Oil prices jump again as EU considers Russian oil embargo

A view of Phillips’ 66 Los Angeles Refinery (front), which processes domestic and imported crude oil into gasoline, jet fuel, and diesel, and storage tanks for refined petroleum products at Kinder Morgan Carson Terminal (background), at sunset in Carson, California, United States, 11 March 2022. The photo was taken on March 11, 2022. The photo was taken with a drone. Photograph: Beng Guan/Reuters

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LONDON (Reuters) – Oil prices jumped more than $3 on Monday, with Brent crude rising above $111 a barrel as European Union countries consider joining the United States in a Russian oil embargo and after a weekend attack on Saudi oil facilities.

Brent crude futures rose $3.40, or 3.2 percent, to $111.33 a barrel by 0958 GMT, adding to its 1.2 percent rise last Friday.

US West Texas Intermediate crude futures rose $3.65, or 3.5 percent, to $108.35, to continue a 1.7 percent jump last Friday.

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Prices rose ahead of talks this week between European Union governments and US President Joe Biden in a series of summits aimed at toughening the West’s response to Moscow over its invasion of Ukraine.

EU governments will consider whether to impose an oil embargo on Russia. Read more

Early Monday, Ukrainian Deputy Prime Minister Irina Verchok said there was no chance of troops surrendering in the besieged eastern port city of Mariupol. Read more

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With little sign of easing the conflict, the focus is back on whether the market will be able to replace the sanctions-damaged Russian barrels.

“The Houthi attack on a Saudi power plant, warnings of a structural OPEC production shortfall, and a possible EU oil embargo on Russia have sent oil prices higher in Asia,” OANDA senior analyst Jeffrey Haley said in a note.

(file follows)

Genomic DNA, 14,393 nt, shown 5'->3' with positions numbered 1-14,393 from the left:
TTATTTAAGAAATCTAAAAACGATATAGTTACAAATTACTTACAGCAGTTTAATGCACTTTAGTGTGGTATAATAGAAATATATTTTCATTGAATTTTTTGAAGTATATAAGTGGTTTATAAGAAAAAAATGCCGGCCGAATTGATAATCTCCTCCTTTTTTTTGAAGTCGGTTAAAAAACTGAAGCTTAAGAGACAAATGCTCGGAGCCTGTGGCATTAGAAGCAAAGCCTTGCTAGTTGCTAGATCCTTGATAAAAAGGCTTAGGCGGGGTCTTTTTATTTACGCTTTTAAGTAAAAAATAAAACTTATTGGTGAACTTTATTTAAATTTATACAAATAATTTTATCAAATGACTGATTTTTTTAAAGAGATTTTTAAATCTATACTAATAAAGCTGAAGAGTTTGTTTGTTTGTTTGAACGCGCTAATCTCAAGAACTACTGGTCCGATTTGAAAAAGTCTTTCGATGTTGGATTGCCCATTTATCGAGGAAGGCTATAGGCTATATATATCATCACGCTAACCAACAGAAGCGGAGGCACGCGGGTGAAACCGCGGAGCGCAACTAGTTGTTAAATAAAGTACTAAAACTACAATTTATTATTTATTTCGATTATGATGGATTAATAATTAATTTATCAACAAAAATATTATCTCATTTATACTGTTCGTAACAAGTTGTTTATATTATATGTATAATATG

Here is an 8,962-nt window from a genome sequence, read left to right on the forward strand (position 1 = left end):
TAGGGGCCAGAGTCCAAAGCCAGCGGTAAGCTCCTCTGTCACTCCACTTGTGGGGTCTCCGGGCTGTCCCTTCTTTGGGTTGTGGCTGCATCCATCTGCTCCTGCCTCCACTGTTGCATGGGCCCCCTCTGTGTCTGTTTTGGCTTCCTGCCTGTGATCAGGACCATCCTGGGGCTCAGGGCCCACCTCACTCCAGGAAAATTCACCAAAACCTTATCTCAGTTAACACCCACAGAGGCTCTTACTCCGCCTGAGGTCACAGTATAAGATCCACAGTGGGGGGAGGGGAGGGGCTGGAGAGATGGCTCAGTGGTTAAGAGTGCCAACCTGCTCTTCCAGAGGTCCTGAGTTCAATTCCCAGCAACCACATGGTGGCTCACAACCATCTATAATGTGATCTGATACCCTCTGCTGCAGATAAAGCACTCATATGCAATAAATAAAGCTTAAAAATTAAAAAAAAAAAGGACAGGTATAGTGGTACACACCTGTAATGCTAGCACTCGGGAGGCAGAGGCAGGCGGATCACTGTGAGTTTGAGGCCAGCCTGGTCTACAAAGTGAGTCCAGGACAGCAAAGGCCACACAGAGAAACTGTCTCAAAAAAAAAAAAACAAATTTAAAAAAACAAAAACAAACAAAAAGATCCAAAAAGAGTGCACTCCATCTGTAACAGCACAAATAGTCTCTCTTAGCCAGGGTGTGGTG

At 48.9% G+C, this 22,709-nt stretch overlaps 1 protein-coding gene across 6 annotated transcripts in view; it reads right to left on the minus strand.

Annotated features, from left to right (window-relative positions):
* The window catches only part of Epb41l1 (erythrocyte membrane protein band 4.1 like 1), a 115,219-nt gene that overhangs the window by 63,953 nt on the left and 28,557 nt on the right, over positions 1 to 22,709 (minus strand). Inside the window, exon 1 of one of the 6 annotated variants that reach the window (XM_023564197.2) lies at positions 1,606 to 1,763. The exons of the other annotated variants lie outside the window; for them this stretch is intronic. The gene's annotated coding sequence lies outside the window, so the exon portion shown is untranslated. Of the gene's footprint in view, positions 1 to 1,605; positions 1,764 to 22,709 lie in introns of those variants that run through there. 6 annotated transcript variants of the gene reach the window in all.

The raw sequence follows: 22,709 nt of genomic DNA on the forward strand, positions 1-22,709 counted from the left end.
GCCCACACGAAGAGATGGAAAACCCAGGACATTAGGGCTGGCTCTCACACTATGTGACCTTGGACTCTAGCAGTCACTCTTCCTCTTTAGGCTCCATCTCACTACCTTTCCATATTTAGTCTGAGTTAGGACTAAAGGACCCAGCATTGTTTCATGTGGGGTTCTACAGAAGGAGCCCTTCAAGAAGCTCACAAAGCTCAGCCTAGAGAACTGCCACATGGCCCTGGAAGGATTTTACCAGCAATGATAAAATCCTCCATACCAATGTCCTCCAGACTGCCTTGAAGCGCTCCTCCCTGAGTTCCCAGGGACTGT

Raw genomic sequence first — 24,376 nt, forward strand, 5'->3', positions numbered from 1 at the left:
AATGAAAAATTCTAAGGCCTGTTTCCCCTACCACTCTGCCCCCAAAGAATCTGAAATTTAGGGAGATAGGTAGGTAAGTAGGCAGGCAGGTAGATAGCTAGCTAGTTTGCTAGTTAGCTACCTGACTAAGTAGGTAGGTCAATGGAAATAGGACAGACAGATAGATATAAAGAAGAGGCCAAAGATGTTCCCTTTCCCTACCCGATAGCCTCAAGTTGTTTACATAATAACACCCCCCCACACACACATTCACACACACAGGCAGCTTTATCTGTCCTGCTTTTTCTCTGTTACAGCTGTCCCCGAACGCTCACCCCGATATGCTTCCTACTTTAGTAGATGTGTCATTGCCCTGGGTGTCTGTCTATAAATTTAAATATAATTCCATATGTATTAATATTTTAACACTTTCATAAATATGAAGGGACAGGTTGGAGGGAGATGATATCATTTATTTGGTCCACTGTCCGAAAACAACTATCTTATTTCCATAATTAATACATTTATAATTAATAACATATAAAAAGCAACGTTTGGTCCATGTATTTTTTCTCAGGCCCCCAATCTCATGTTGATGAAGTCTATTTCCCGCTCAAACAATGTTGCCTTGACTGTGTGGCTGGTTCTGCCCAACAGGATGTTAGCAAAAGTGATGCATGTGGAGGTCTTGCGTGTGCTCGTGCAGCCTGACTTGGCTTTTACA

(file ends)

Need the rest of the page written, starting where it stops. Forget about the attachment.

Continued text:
“Even if the Ukraine war ends tomorrow, the world will face a structural energy deficit thanks to Russian sanctions.”

Over the weekend, attacks by Yemen’s Iran-aligned Houthi group caused a temporary drop in production at Saudi Aramco (2222.SE) A joint venture of a refinery in Yanbu is fueling anxiety in a tense oil products market, where Russia is a major supplier and global stocks are at their lowest levels in several years. Read more

The latest report from the Organization of the Petroleum Exporting Countries (OPEC) and allies including Russia, collectively known as OPEC+, showed that some producers were still falling short of agreed supply quotas. Read more

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Additional reporting by Sonali Paul in Melbourne and Florence Tan in Singapore; Editing by David Goodman

Our criteria: Thomson Reuters Trust Principles.

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